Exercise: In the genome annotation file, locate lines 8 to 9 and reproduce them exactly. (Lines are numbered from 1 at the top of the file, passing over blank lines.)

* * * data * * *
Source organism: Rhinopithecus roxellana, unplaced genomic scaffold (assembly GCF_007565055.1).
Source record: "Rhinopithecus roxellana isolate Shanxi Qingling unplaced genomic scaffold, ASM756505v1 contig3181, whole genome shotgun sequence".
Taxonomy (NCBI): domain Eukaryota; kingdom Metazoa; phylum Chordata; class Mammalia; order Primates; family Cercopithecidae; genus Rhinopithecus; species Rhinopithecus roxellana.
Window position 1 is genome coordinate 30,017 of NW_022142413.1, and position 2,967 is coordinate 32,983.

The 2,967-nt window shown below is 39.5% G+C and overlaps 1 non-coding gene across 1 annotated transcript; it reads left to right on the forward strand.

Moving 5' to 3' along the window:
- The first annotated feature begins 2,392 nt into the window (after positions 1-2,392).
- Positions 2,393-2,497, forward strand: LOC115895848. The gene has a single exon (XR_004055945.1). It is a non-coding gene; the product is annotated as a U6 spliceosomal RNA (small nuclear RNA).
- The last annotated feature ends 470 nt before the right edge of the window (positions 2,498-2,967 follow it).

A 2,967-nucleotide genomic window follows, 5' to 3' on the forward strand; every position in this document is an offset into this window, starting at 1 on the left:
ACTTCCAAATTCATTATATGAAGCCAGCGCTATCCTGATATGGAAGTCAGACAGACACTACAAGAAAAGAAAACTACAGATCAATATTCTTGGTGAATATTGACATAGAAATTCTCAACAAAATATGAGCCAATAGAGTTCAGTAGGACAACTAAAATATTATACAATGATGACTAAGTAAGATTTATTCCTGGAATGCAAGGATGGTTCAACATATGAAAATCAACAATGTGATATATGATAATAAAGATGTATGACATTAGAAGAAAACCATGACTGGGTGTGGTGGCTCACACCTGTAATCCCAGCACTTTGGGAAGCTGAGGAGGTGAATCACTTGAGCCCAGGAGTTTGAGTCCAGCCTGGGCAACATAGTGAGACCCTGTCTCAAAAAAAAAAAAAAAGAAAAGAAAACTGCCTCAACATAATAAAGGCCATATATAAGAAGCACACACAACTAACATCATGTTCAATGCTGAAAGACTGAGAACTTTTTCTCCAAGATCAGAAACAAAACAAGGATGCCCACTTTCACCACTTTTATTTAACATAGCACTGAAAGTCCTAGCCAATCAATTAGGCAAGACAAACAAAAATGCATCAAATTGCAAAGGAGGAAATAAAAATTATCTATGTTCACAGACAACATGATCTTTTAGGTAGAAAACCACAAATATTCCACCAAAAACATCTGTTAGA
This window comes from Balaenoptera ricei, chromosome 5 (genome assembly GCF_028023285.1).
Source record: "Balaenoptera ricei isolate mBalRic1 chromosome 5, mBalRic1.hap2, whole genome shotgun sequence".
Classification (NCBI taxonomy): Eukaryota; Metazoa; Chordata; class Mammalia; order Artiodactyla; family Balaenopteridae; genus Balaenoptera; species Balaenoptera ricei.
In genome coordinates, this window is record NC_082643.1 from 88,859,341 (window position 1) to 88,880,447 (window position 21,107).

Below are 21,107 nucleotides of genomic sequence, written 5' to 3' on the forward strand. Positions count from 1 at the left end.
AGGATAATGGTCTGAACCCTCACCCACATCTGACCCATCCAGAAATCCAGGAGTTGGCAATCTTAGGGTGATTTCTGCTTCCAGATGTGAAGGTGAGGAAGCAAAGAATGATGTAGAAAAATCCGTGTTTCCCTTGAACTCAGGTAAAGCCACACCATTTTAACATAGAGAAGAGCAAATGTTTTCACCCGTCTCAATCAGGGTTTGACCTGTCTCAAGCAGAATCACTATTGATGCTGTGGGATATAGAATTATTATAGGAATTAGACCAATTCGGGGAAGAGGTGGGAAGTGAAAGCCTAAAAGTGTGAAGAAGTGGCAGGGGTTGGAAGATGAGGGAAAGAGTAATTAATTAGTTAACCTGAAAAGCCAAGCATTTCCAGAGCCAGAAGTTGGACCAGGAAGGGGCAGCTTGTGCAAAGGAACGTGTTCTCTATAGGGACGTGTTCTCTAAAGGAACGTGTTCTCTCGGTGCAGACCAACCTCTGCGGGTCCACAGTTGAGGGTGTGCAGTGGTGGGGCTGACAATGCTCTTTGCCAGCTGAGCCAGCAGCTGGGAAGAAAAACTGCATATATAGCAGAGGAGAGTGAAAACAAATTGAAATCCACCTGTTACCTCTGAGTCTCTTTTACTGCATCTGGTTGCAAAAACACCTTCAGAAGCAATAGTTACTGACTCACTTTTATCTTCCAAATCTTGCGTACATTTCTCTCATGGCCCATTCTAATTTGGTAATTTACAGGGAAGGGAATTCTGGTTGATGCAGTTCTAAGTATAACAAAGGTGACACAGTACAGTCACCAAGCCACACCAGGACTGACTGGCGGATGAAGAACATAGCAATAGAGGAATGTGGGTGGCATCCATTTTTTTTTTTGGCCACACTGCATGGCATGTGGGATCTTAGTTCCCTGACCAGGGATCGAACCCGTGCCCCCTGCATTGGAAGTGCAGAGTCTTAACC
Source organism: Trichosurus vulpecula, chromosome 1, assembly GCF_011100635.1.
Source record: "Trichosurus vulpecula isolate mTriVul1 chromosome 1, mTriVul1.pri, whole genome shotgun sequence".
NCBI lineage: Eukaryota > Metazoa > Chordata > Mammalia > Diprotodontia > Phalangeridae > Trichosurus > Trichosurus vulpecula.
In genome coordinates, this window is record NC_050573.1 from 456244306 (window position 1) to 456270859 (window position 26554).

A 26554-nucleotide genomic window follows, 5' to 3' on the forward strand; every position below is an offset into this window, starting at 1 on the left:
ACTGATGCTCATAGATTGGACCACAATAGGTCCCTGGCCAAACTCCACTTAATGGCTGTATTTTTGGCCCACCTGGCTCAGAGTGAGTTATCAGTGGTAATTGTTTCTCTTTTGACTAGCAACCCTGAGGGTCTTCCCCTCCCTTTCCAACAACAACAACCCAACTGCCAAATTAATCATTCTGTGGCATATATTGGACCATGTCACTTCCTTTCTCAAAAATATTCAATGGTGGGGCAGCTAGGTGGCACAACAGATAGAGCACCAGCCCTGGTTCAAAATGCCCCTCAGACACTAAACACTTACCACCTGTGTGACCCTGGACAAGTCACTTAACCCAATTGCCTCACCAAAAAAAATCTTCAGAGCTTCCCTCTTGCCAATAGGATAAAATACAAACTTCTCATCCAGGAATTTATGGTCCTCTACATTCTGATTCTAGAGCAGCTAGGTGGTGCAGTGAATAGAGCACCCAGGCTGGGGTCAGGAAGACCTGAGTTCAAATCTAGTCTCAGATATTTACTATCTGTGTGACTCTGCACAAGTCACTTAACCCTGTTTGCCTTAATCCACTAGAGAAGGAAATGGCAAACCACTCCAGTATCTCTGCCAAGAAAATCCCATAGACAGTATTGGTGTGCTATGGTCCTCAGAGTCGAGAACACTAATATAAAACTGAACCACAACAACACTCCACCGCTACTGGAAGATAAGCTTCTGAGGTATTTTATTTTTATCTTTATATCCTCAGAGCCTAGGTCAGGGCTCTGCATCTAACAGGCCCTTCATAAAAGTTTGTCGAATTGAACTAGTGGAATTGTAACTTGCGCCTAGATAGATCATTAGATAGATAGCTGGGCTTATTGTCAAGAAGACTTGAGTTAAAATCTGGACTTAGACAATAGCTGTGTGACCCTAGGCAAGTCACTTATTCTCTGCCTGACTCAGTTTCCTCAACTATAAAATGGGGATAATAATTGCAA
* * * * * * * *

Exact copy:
- Positions 2,393-2,497, forward strand: LOC115895848. The gene has a single exon (XR_004055945.1). It is a non-coding gene; the product is annotated as a U6 spliceosomal RNA (small nuclear RNA).
- The last annotated feature ends 470 nt before the right edge of the window (positions 2,498-2,967 follow it).